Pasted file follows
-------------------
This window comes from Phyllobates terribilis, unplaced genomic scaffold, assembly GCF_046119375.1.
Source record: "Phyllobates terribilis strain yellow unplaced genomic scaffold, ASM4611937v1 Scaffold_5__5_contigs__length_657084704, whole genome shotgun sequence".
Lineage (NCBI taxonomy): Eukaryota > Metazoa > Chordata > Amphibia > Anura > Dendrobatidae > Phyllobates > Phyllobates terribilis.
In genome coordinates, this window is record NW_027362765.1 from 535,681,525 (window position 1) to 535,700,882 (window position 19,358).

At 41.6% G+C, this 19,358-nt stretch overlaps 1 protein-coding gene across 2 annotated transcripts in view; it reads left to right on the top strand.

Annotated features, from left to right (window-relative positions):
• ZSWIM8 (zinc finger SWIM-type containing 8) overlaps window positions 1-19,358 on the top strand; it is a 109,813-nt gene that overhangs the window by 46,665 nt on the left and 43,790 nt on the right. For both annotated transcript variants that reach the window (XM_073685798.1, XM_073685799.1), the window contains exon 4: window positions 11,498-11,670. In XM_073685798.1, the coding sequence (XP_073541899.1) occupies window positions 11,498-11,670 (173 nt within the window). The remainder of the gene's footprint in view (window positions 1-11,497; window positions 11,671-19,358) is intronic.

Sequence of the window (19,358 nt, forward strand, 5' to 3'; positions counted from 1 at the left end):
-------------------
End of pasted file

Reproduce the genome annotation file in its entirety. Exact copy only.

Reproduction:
This window comes from Phyllobates terribilis, unplaced genomic scaffold, assembly GCF_046119375.1.
Source record: "Phyllobates terribilis strain yellow unplaced genomic scaffold, ASM4611937v1 Scaffold_5__5_contigs__length_657084704, whole genome shotgun sequence".
Lineage (NCBI taxonomy): Eukaryota > Metazoa > Chordata > Amphibia > Anura > Dendrobatidae > Phyllobates > Phyllobates terribilis.
In genome coordinates, this window is record NW_027362765.1 from 535,681,525 (window position 1) to 535,700,882 (window position 19,358).

At 41.6% G+C, this 19,358-nt stretch overlaps 1 protein-coding gene across 2 annotated transcripts in view; it reads left to right on the top strand.

Annotated features, from left to right (window-relative positions):
• ZSWIM8 (zinc finger SWIM-type containing 8) overlaps window positions 1-19,358 on the top strand; it is a 109,813-nt gene that overhangs the window by 46,665 nt on the left and 43,790 nt on the right. For both annotated transcript variants that reach the window (XM_073685798.1, XM_073685799.1), the window contains exon 4: window positions 11,498-11,670. In XM_073685798.1, the coding sequence (XP_073541899.1) occupies window positions 11,498-11,670 (173 nt within the window). The remainder of the gene's footprint in view (window positions 1-11,497; window positions 11,671-19,358) is intronic.

Sequence of the window (19,358 nt, forward strand, 5' to 3'; positions counted from 1 at the left end):